Politics Magazine

A Big Joke

Posted on the 14 December 2012 by Steveawiggins @stawiggins

On the evening table my wife left a token of hope for me to read in this hopeful season. New Jersey “Transit” claimed that the very next day riders of the extensive bus system would be able to track buses precisely on their smart phones. No more wondering “has the bus already come, or is it late (again)?” I laughed when I read this because that very evening in the Port Authority my bus never came. The frazzled and apologetic dispatcher said nobody knew where the driver was. Did anyone think to drag the East River? I wondered. As other buses pulled to the gate, drivers refusing to switch routes, the line grew and grew. The bus scheduled for the next half hour did not show. My daughter was waiting for me to fix dinner. On a good day I’m home by 6:30. This was not a good day. I laughed ironically at the article and went to bed. My morning bus leaves, in theory, before 6:00 a.m. A day later, in the Port Authority. My bus, which can now be tracked with precision, precisely failed to show up. I’m sure you know the dispatcher’s chorus—please join in—”nobody knows where the driver is.”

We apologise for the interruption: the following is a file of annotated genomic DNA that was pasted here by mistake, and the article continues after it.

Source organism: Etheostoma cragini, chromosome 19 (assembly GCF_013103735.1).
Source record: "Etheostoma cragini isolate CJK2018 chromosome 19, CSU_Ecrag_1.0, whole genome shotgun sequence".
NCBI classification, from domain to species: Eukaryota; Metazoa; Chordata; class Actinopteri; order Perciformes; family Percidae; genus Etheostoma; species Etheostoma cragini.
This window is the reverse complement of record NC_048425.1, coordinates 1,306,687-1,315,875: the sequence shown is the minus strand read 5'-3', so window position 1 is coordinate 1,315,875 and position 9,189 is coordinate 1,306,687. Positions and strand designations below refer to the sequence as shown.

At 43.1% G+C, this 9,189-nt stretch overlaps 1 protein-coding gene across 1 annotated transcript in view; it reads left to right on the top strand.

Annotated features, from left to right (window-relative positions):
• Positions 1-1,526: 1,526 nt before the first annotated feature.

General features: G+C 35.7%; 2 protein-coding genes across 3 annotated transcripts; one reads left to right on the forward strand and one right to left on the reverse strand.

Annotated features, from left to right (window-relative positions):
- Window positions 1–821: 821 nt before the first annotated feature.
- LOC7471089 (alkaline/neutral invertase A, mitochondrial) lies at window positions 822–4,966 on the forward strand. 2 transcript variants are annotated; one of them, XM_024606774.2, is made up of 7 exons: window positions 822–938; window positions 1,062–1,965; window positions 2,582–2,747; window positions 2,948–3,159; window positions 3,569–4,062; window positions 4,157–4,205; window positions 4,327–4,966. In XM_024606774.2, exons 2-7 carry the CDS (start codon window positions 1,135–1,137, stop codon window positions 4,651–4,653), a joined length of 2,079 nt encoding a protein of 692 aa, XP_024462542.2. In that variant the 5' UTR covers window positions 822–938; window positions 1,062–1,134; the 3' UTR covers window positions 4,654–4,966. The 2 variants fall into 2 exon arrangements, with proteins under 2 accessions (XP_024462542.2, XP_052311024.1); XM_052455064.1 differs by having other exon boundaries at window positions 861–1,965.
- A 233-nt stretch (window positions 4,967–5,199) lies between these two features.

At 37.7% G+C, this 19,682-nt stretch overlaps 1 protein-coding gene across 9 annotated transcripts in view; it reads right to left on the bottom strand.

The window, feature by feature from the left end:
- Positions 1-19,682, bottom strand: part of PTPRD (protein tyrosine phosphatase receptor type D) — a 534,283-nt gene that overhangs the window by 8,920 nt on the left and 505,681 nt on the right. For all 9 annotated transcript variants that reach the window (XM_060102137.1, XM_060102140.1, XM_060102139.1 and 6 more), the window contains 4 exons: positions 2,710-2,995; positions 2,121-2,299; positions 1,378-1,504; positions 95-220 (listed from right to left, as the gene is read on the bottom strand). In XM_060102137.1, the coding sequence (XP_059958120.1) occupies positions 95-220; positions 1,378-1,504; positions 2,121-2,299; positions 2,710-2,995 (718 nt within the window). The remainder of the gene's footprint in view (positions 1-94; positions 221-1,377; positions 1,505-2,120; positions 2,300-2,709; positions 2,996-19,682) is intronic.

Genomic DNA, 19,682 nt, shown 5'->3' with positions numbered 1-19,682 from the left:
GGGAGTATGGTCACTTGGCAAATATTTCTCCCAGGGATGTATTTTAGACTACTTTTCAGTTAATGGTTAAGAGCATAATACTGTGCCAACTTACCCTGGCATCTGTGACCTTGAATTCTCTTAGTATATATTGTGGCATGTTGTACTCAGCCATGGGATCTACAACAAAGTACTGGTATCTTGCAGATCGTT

So what is a diatribe like this doing on a blog about religion? I’m as mad as Hell about this, that’s why! Every month I pay hundreds of dollars for a bus pass. I think the least New Jersey Transit could do is the courtesy of sending a bus. In case anyone from NJ Transit is reading this, a bus is a large vehicle that seats about 50 adults and generally runs the same way every day. It’s called a “route.” People use it to get to and from work. Of course nobody expects the executives of a company that services over 19,000 bus stops to take a bus to work. They probably have to be on time. I take the earliest possible bus from my town to New York City. Most days it is late and consequently so am I. For this I spend over three grand a year.

This is not about Hurricane Sandy. Buses have been back on schedule since Thanksgiving. What it comes down to is the fate of most capitalistic ventures—the working person butters the bread of the Executive Director who earns more than $260,000 a year. Last night I toyed with the idea of getting other disgruntled commuters to link arms and stand across the exit ramp, or to lay down in front of the buses until a bus for my route was sent. I suspect, though, that they realize as well as I do that Tiananmen Square doesn’t take much to morph into Times Square when an individual stands in the way of corporate gain. Tonight I plan to wear my good walking shoes. After all, I paid good money for them too. Unless, of course, anybody out there would like to drive this bus?

Ghost bus

Ghost bus

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